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    The HTMX part and discussion of the Islands architecture is funny, because it reminds how Facebook originally positioned React.

    People who use React will know that React expects you to tell it what component to mount your root component to; these days, that means the Application component, as most React projects are SPAs. But React was developed at Facebook specifically for this Islands type approach; you didn’t have a whole application built from React. Instead, you would have a largely static page, often with specific elements that already had static/light JS implementations.

    You could build specific interactive components in React, mount them to static elements of the DOM you wanted to progressively enhance, and the rest of the page was still static. You can probably figure out why this was desirable; in 2013, the desktop Facebook experience was still largely driven by a server-side rendered PHP application; this progressive enhancement model allowed them to enhance the existing application gradually (or strangle it, if you prefer) without doing a stop-the-world rewrite.

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      At $work we’re actually doing exactly that with react. It’s not a common way to use react anymore, but it does still work quite well!

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        awesome ya that totally makes sense.

        One thing I don’t dig into much in the article is how these big tools like React are the product of larger projects and feel sort of like they make more sense in bigger scale applications. I’m excited to see people explore islands in more detail and I’m hopeful that they’ll fit into a nice middle ground between hardcore SPA and CRUD site with JS sprinkles.

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        Django is definitely a solid choice for most applications. It’s quite well-engineered and saves you from the headache of having to make a lot of choices yourself. It’s not best-in-class for anything, but “good enough” for everything:

        • The ORM is a bit clumsy and has some gaps in it when doing complex queries. But they keep plugging the gaps and it gets better every release. And like the post indicates it allows for some meta-programming and is quite pluggable when you want to work with custom types and has very good support for “advanced” Postgres features.
        • The templating engine isn’t great but good enough. Haven’t used it enough to comment on it more.
        • The routing is a bit awkward, requiring you to explicitly mention every single path. I liked it better how Rails did this where an entire class gets routed to a path with view methods (although in Rails that has some drawbacks too). With some hacking you can make Django work like this as well, and more cleanly by using decorators on the view (we did that in Django-Binder).
        • In case you need support for pushing data from the server to the client, its websocket support is not great, I remember only pain when trying to use Django Channels (but that was just around the time it was officially integrated). We wrote Django High Templar to overcome those issues, and that worked fine in production under relatively high loads.

        And the same goes for Python - a solid language that’s easily picked up by newcomers, with plenty of (mostly minor) flaws that can be overcome.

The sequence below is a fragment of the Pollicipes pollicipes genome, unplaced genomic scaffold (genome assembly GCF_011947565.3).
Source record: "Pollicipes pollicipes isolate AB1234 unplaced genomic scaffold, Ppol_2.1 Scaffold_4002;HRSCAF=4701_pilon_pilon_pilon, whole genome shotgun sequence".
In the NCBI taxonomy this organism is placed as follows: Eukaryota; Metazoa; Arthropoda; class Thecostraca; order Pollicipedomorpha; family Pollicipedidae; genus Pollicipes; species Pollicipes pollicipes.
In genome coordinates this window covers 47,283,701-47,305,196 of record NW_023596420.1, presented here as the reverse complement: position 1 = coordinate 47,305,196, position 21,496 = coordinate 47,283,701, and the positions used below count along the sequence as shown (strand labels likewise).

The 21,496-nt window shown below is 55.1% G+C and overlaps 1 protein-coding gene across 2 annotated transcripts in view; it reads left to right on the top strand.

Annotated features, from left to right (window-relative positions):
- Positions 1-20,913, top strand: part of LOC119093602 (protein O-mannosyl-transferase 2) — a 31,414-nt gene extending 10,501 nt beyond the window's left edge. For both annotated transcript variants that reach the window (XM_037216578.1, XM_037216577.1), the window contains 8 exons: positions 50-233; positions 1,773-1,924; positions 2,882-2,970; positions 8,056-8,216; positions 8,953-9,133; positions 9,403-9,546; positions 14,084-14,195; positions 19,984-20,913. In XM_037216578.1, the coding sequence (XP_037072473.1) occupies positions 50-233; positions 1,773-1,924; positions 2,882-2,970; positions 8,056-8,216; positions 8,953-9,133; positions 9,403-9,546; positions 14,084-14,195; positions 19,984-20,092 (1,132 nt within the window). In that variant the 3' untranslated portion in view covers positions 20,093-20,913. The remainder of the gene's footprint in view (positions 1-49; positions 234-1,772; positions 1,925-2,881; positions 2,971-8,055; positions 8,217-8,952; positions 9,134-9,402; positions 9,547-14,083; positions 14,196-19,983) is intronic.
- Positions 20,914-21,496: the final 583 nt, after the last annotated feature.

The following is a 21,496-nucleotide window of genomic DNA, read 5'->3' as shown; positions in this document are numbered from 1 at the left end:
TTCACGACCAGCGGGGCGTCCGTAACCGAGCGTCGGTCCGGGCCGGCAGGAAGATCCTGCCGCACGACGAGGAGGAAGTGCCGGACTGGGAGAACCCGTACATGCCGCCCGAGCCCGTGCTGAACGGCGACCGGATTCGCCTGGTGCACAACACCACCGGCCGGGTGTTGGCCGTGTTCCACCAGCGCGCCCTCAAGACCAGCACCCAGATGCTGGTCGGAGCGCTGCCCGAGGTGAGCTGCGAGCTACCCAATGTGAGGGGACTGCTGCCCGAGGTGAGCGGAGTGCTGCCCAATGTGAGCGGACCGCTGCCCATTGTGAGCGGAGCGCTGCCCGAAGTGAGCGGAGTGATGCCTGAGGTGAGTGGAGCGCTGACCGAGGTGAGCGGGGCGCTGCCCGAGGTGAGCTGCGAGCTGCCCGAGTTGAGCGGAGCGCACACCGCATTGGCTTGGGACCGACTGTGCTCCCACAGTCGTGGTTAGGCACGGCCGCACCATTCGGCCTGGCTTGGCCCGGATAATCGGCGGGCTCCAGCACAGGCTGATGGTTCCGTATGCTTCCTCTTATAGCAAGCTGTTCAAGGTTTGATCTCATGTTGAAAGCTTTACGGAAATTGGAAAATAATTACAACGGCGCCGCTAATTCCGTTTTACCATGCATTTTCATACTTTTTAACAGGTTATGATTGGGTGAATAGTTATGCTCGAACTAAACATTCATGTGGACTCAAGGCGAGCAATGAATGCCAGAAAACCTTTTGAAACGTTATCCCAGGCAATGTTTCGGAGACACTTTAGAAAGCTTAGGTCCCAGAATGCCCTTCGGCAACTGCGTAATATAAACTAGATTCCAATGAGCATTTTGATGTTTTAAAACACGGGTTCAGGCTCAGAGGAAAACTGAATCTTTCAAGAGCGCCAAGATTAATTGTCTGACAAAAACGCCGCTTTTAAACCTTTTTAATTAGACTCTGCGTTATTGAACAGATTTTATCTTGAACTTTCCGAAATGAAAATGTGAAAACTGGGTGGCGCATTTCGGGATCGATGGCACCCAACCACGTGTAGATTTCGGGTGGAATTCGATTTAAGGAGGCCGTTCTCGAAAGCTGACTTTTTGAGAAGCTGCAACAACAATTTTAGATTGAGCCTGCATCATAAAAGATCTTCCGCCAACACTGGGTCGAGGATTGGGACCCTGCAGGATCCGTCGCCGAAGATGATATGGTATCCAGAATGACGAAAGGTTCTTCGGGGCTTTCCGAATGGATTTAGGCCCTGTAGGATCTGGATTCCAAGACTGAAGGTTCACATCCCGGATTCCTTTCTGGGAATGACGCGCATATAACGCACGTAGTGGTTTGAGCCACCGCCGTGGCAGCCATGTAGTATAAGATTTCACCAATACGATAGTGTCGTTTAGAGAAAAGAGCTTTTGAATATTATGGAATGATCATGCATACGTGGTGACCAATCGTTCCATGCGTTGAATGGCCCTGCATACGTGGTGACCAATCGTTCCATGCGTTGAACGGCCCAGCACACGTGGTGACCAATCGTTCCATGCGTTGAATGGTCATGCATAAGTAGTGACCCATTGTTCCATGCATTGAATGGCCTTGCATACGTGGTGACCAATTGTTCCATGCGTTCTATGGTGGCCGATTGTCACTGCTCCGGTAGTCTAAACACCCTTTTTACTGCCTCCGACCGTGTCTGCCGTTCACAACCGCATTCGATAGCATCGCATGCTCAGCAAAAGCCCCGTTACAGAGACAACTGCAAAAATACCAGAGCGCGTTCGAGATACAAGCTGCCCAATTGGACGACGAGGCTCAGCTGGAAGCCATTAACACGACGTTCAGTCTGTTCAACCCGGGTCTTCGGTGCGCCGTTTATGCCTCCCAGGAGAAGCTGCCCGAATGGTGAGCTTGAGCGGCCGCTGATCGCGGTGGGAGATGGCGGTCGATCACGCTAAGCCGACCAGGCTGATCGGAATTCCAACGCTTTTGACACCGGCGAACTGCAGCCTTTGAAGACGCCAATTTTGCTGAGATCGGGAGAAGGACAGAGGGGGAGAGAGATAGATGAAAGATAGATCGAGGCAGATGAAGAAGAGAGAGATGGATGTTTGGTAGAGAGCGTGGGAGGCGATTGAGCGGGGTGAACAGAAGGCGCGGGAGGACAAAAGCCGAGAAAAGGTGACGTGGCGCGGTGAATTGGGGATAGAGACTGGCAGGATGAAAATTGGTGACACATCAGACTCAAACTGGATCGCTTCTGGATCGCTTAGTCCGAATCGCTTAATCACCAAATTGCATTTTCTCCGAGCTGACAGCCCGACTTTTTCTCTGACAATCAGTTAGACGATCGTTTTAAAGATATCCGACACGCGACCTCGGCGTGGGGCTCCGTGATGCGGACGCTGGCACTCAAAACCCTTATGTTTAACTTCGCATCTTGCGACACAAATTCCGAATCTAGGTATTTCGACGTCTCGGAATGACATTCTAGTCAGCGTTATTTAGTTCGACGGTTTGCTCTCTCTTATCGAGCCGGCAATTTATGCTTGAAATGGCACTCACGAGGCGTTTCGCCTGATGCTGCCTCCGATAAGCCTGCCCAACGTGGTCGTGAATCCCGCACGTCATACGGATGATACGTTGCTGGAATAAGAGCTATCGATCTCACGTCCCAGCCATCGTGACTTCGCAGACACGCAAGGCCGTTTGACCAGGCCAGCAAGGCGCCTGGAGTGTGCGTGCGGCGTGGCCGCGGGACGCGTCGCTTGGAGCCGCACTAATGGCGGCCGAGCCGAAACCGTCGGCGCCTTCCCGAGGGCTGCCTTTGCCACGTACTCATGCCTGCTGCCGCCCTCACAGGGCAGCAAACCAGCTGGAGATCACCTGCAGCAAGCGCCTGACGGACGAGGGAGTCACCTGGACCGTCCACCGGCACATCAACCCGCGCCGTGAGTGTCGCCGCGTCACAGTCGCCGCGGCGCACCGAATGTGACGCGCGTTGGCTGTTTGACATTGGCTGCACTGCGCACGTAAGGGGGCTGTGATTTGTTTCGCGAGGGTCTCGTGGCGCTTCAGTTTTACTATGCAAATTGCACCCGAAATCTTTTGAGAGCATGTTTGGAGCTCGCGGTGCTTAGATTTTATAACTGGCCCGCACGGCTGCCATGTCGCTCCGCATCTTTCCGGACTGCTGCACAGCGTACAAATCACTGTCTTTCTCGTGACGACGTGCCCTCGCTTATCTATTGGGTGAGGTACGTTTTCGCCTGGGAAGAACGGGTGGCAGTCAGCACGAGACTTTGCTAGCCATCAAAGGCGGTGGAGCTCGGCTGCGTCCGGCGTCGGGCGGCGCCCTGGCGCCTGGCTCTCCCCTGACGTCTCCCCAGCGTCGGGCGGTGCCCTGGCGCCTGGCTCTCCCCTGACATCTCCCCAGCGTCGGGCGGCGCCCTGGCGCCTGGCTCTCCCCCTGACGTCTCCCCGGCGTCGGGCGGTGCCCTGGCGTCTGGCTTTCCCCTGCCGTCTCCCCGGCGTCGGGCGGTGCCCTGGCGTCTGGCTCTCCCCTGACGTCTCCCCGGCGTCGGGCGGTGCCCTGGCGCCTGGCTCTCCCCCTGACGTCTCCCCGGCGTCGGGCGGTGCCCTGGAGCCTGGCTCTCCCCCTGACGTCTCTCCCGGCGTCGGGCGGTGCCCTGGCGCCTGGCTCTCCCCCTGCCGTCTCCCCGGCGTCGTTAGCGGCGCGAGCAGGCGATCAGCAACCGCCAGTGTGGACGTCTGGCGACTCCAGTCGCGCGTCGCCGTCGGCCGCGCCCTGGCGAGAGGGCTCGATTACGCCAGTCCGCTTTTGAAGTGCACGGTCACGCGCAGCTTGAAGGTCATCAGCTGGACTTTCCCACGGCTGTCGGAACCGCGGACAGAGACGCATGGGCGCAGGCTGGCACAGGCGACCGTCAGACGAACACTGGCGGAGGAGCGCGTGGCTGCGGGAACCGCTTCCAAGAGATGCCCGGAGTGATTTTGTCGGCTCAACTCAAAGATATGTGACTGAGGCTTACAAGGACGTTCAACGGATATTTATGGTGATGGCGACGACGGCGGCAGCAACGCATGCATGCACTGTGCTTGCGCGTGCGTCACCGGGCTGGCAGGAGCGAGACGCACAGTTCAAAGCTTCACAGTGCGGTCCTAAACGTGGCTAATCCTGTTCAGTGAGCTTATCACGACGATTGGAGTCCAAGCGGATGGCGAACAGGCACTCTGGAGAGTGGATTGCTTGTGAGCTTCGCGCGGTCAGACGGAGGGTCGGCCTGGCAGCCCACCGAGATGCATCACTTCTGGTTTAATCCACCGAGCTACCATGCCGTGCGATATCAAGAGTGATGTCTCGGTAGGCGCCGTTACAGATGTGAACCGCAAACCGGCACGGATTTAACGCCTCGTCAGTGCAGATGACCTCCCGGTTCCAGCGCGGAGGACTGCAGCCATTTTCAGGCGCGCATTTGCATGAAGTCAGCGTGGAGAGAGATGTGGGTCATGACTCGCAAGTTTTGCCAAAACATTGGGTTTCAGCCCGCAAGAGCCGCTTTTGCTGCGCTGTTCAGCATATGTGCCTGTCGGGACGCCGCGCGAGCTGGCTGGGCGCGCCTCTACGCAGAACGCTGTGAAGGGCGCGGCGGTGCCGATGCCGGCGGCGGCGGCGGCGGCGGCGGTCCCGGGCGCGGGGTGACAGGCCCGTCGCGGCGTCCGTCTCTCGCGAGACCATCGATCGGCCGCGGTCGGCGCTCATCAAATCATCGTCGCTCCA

Django is a “boring” solution in the right sense of the word. I’d definitely pick it over the overengineered mess of Java frameworks, for example. And it’s also more disciplined and less “magic” than Rails, which helps. Flask is a great light-weight alternative, but it requires reinventing a lot of wheels, and requires you to wire together more yourself, which is more likely to end up in a mess unless you’re very disciplined.

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          That’s all good and well, what made it stand out to me was being able to onboard a team with zero Django experience to productively contribute to web application development in 1-2 weeks.

          The documentation is great, things are quite straight-forward and the layers and infra (testing for instance) are factored quite nicely to be clean but not too clean.

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            Documentation is definitely a plus for Django! And onboarding is indeed a lot easier when you have good docs. Python itself also helps with this, being quite straightforward and easy to read. And like I said, the fact that Django doesn’t pull too many magic tricks makes it straightforward to understand, too.

            I realize my post might’ve come across as dismissive, but that wasn’t the intention. I just wanted to balance the conversation with some observations on how it can indeed be a great and solid choice, it also has its flaws that one should be aware of before committing a project to use it. If you go into a project well aware of the flaws you won’t get any nasty surprises. For example, if you have a project that’s quite heavy on complex queries or two-way data flow, you might want to think extra hard before using it.

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          I feel like this needs to be said, and I’ll say it here. I don’t believe the statement to be entirely true: “In software, there aren’t a lot of tools that are allowed to get old”

          What the author might may be claiming is that old tools don’t get the spotlight as much as new tools. That seems to ring a bit more true in my ear.

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            Totally hear you!